Thursday, October 9, 2014

Back Issues #4 - It's Electric!

So in New England, in the winter, we have 4 primary risks to life and limb; snow, ice, bad drivers, and static electricity. Alright, perhaps I'm exaggerating, but cold dry air does tend to make for some fantastically painful electric shocks, usually when you least expect it. Electricity is pretty fun stuff when you aren't rendering a limb numb. It can even be used in an RPG...

Issue #4: It's Electric!

Despite my opening, I'm not going to advocate annoying players with tiny meaningless jolts of electricity ... even though that would help many a table top game stay on topic. No, I swear.

In a modern game, ion and particle beam technology, even plasma, are all aspects of electrical theory. Plasma is electrically charged and responds to magnetic fields. Particle beams are directed and accelerated by use of intense magnetic fields (never mind the electric power needed to isolate them). Nikola Tesla intended to show the wireless transmission of electricity, famously demonstrated with a lightbulb of his design powered without wires or fixture.

Generation of power is huge nowadays, huge enough that in a game set in the near future, like Shadowrun, you could have an entire run based around the theft of a prototype or plans for some kind of fusion reactor or a high efficiency solar panel. In a modern day supers game an electrical themed villain could be running a series of heists to get the components he needs to build an electrical weapon or maybe a powered suit. Alternately he could be misunderstood, with a "the end justifies the means" philosophy, who is stealing these things to prove his theory is right for the betterment of the people. Of course, he's misunderstood and foiled by the heroes and eventually goes mad (as all good evil scientists do) and becomes a recurring villain.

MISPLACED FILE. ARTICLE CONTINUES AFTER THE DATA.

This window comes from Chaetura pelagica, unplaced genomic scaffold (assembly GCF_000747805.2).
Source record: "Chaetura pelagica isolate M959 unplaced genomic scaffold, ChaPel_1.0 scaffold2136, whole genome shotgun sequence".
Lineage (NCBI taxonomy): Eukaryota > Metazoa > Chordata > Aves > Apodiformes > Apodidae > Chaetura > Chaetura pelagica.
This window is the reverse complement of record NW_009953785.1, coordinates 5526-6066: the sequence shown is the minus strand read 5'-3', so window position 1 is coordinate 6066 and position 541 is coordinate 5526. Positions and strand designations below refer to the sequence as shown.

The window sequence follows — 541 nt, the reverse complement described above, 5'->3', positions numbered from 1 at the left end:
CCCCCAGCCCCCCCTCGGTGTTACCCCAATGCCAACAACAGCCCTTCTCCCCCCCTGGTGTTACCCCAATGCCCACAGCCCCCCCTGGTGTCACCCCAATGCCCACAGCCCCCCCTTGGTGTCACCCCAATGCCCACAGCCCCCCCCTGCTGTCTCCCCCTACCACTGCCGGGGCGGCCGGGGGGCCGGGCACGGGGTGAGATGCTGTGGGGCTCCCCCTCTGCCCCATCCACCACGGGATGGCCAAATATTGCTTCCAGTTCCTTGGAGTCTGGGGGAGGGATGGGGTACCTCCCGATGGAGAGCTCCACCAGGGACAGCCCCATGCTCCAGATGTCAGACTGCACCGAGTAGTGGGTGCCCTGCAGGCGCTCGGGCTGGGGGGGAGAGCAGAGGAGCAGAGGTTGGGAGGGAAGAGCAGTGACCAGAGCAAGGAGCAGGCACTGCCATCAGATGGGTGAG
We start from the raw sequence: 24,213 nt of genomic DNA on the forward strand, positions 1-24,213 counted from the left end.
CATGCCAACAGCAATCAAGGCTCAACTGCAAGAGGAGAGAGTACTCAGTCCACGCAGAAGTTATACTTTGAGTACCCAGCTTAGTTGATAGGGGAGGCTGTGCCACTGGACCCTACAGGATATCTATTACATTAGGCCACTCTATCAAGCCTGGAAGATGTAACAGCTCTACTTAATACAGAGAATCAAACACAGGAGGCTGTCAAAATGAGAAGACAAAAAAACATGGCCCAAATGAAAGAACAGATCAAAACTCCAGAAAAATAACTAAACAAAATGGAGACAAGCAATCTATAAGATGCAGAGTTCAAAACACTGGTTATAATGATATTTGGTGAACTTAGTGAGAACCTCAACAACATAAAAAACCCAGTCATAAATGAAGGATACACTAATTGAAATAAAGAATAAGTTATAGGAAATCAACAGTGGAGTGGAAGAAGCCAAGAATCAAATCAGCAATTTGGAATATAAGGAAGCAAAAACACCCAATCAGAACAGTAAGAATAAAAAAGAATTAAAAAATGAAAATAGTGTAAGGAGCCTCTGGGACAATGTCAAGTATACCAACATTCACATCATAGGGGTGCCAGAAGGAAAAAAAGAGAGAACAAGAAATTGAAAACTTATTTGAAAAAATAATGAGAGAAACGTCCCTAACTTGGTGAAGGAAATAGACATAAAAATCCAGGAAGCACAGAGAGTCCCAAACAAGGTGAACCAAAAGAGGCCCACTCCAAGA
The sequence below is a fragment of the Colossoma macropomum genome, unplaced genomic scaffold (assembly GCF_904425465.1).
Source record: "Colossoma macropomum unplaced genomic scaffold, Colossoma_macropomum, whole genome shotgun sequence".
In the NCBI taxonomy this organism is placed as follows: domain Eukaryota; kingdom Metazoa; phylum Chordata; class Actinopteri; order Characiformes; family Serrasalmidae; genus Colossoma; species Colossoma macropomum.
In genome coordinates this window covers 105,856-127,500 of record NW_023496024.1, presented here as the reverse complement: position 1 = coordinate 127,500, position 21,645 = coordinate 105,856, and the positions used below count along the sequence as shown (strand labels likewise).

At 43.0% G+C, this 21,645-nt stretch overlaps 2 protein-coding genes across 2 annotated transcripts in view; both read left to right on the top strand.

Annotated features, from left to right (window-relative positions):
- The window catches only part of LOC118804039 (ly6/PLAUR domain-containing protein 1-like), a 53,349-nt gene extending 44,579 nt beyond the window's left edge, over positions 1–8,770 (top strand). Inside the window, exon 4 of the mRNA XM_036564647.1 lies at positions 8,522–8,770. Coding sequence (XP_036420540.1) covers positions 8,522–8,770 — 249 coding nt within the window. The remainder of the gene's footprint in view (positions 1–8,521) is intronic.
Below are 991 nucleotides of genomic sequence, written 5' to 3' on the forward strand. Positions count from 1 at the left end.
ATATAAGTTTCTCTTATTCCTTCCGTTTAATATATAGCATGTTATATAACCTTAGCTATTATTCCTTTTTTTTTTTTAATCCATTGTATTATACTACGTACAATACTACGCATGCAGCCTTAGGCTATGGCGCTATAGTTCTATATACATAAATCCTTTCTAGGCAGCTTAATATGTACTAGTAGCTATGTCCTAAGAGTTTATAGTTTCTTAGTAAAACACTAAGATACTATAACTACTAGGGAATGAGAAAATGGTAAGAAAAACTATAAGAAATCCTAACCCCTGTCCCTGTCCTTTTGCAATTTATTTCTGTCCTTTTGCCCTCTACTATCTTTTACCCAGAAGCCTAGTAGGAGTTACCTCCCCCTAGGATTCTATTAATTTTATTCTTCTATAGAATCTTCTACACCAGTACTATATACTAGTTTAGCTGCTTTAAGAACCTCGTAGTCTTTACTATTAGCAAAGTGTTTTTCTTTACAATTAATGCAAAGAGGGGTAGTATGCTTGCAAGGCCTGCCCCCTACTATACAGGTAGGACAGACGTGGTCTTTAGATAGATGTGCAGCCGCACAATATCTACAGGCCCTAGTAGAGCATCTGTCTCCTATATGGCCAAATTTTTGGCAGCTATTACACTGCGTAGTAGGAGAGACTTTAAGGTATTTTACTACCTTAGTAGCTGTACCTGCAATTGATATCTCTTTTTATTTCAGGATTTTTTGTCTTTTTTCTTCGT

On the fantasy side of things, lightning bolts are such a common offensive tool for mages that one would think Zeus was getting a cut of the profits. Wizards and mad scientists seem to love electricity to such a degree you wonder if it has some kind of addictive quality. Heck, that's an idea worth exploring right there.

Or maybe next time a player zaps a knight in plate armor with a lightening bolt have the target suddenly become magnetically charged. Small weapons become stuck to it, or even attracted towards it from afar. A 1 ton iron golem with even a moderate magnetic field could probably grapple a paladin as a free action simply by way of adhering to him. If your game is a little less silly and a little more serious it's reasonable that that attack would cascade through the knight's armor and into the ground without affecting the man within. A Faraday cage in medieval application essentially. A golem, being an nonliving construct, would likewise have nothing to fear from a few thousand amps and volts passing through its conductive body and into the ground. Sure it's not "fantastic" but it might get the wizard to explore a new spell or two.

Electricity is just half of the Electromagnetic effect though. What about the other end; magnetism. What effect would a magnetic attack have on a metal armored foe have? Spinning a magnet around a chunk of metal is how we use turbines to generate electricity; could a magnetic attack possibly generate additional electrical damage or effects?

It's now understood that our ancestors probably had a better grasp on electricity and magnetism than we give them credit for. Archaeological evidence has implied that electroplating was possibly used by the Parthians, while the Greeks had demonstrated knowledge of static electricity by 600 BC. Is it unreasonable for a fantasy age inventor to have an electrical device or two?

The ancient Egyptians maybe had invented the light-bulb a few years ahead of Edison. The Dendra Light is conjecture based on hieroglyphs found inside some tombs, and the fact that it would be rather dark inside those pyramids and underground crypts. Granted, torches could have lit the rooms just fine, but some people take those carvings as evidence of something more. Granted this has largely been debunked, but its interesting to think about.

And what about the other end of the spectrum (as it were)? The far future may finally implement wireless electricity the way Tesla wanted.  Or there may be new ways to generate power entirely.  Go far enough and maybe electricity becomes a quaint form of old tech. How does the far future engineer/technician deal with electrical systems that are hundreds of years out of date and completely unfamiliar?

Next time you turn on a light give a moment to think of just how extraordinary the power that lights that bulb is. Try and think about how our forefathers would have seen it, and give thought to how power technology has changed in the past twenty years and how much more it could change in another twenty.